• 281

        You are most welcome, dear Kendra. Yes, if you are in Wisconsin, you won’t be able to wash your car in the freezing weather outside. Sorry, I am too used to the hot, tropical weather all year round here and forgot about those of you that may still be experiencing winter. :oops: :lol:

        With best wishes,

        choesf :D

  112. 282

    [...] imagine my delight, when I learned that I could make a cleaner out of the stinky waste =0} I found Happyhomemaker88′s Enzyme Cleaner Recipe (be sure to read all the way through her recipe – she made some adjustments, based on the [...]

  113. 283

    Mommy23ZsAndAC said,

    Ok so I’m back for another question :) I now have 11 bottles of cleaner working (well hopefully it’s working) I used “American version” of brown sugar which is basically bleached sugar cane with the molasses added back to it in the first half of the batches I made and raw cane sugar in the second half of batches. I watched a video where the guy said not to use white sugar because all of the nutrients have been stripped from it. So now I’m not sure what I should do…the first batches I made have one bottle that is bubbling and has a lot of gas buildup when I open it and the second half have none yet…now I’m a little confused and wonder if I should be maybe adding something to them to be sure they are “working”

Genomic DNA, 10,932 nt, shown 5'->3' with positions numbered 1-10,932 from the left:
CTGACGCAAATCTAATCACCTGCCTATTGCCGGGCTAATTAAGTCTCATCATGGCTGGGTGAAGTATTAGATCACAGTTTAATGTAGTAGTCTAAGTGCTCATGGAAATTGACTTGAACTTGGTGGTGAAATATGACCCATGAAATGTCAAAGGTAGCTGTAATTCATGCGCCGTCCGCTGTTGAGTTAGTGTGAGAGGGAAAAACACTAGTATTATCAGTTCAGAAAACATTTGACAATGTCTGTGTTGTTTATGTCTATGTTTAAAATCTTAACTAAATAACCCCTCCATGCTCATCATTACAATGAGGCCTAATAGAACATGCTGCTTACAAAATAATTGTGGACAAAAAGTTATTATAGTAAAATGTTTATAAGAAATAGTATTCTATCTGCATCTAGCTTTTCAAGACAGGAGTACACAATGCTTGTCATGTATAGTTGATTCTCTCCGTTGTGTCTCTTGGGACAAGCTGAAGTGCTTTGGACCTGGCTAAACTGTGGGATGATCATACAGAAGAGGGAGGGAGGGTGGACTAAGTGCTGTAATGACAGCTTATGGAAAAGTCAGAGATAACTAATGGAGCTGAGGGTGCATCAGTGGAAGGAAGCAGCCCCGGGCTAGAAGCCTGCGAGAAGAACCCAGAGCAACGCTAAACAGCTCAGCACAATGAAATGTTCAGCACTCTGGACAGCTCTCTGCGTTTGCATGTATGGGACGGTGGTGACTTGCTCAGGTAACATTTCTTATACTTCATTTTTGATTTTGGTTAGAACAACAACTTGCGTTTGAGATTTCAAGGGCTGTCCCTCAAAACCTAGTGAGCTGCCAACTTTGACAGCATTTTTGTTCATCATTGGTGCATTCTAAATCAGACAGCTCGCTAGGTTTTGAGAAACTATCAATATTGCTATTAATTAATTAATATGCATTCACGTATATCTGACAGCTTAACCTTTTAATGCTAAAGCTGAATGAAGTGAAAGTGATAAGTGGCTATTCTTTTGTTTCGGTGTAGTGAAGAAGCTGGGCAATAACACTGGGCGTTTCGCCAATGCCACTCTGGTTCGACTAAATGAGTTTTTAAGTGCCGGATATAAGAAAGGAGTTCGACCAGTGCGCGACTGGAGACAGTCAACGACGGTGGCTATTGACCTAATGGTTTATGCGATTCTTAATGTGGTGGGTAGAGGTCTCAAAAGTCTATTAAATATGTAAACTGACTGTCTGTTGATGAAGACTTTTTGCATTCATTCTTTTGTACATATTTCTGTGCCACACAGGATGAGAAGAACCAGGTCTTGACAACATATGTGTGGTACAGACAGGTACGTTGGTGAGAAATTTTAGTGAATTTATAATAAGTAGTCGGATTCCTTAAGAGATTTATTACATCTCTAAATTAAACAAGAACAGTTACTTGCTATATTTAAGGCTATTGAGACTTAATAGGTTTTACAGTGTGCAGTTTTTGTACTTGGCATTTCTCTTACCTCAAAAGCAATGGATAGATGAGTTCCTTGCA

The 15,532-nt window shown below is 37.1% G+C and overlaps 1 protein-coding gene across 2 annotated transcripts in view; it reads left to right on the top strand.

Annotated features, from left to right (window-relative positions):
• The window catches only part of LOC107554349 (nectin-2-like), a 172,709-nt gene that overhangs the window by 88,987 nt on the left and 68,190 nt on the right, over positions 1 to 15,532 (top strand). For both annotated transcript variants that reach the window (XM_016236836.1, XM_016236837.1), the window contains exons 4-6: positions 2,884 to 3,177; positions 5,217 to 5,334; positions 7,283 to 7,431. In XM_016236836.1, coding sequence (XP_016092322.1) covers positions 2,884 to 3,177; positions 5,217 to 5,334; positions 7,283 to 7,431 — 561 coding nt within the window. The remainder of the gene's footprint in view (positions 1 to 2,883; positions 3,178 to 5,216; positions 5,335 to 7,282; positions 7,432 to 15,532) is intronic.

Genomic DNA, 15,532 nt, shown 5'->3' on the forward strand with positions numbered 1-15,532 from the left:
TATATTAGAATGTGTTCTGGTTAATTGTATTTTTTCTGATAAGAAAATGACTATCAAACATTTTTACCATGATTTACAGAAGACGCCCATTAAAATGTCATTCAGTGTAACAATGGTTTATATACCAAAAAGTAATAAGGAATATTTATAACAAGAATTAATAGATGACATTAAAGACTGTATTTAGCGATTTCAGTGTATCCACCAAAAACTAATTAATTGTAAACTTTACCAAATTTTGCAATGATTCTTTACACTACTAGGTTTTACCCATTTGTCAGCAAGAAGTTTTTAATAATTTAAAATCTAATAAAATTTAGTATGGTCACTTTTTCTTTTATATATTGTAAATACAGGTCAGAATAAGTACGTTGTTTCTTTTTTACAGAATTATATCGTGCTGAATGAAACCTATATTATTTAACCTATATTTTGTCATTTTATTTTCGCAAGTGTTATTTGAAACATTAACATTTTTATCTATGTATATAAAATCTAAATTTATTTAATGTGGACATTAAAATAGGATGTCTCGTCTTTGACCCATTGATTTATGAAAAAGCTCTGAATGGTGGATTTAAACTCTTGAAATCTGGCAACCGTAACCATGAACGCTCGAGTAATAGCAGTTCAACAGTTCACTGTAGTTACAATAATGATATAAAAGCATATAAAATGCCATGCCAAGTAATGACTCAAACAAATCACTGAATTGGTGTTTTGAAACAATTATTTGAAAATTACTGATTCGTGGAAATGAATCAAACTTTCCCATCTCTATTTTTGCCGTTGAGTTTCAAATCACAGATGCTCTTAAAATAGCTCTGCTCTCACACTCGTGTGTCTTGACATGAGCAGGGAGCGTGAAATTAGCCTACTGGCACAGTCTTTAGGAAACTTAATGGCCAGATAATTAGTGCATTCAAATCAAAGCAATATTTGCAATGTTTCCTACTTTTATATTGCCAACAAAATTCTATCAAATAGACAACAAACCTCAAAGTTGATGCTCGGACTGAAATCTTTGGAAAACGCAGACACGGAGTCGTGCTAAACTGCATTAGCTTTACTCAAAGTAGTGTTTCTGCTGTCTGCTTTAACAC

Could you please help?

    • 284

      Hi there, dear Mommy23ZsAndAC :D

      I think someone from North America has mentioned here before that he or she had no problems with using white sugar to make the enzymes.

      I am not sure if the quality of your enzymes has been compromised in any way, but I think they are alright. Some types of fruit do not yield as much gas buildup as others. One way to know if all your bottles are working is to use them upon maturity and compare their cleaning results.

      If you feel they are not fermenting as nicely as you would like them, perhaps you may add a little more sugar? :idea: Just a thought…

      With best wishes,

      choesf :D

  114. 285

    Prashanth Edwin said,

    Hi